41 “Martha, Martha,” the Lord answered her, “you are worried and upset about many things, 42 but only one thing is needed.

The writer to the Hebrews said, “Keep on loving each other like brothers. Do not forget to entertain strangers, for by doing so, some people have entertained angels without knowing it” (Hebrews 13:1-2). When Jesus came to Martha’s home, she focused all her attention on serving the Lord. What a privilege to be given this opportunity! If God himself were coming to your home, who wouldn’t make an effort to make sure everything was done well, clean, dusted, vacuumed; that the rolls weren’t burned, that the best wine was brought out, and so on?

Anticipating Martha’s own word, Luke uses the pregnant term diakonia (διακονία). This is a word often used for ministry or even the office of deacon (1 Timothy 3:12; Philippians 1:1). Martha was focusing on serving the Lord. Wasn’t this exactly what we just read about when a lawyer asked Jesus what he could do to get into heaven? The answer was, “Love the Lord your God with all your heart, soul, mind, and strength, and love your neighbor as yourself” (Luke 10:27). And Jesus preached the Parable of the Good Samaritan to show what that kind of love toward one’s neighbor looks like, and who God means by “neighbor.” Martha looked like she was doing whatever she could to do all that; to show true neighborly love to Jesus.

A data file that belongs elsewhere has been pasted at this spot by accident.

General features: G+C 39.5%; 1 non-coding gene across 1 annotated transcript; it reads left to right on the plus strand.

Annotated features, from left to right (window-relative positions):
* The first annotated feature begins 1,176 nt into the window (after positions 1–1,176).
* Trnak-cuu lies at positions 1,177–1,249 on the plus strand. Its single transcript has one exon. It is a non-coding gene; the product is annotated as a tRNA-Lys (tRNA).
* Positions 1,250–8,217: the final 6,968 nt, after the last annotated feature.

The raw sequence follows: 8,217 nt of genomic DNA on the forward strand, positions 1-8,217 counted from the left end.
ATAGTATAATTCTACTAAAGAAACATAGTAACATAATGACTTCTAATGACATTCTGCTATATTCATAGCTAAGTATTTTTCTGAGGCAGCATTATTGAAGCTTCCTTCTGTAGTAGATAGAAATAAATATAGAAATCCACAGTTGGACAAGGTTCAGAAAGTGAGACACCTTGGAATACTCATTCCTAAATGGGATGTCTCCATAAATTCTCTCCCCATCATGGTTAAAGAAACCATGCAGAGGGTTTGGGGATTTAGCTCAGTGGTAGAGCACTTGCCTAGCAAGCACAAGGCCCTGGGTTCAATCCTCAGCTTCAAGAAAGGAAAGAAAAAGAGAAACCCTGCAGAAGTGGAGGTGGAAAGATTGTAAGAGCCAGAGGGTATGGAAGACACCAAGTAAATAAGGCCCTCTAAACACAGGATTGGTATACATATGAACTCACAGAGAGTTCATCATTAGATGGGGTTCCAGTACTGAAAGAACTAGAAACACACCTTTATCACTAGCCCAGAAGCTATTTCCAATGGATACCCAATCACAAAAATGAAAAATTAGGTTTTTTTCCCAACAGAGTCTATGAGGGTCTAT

So what was wrong? Jesus did not come to Martha’s house dying of thirst or hunger. He came to use words, to preach the gospel (verse 39). He came to proclaim law and gospel to people who needed to hear it. He came to refresh Christians with the word of God.

How shall we take Martha’s words and her attitude about her sister? Did she rudely or casually interrupt Jesus’ sermon, bursting into the room to scold her sister by means of a question to their guest? Martha knew who Jesus was. We can’t accept that she would have cut into Jesus’ preaching, nor can we forget that Martha prefaced “Don’t you care?” with “Lord.” It seems more likely that Jesus paused in his message to notice Martha’s agitation and to invite her to speak.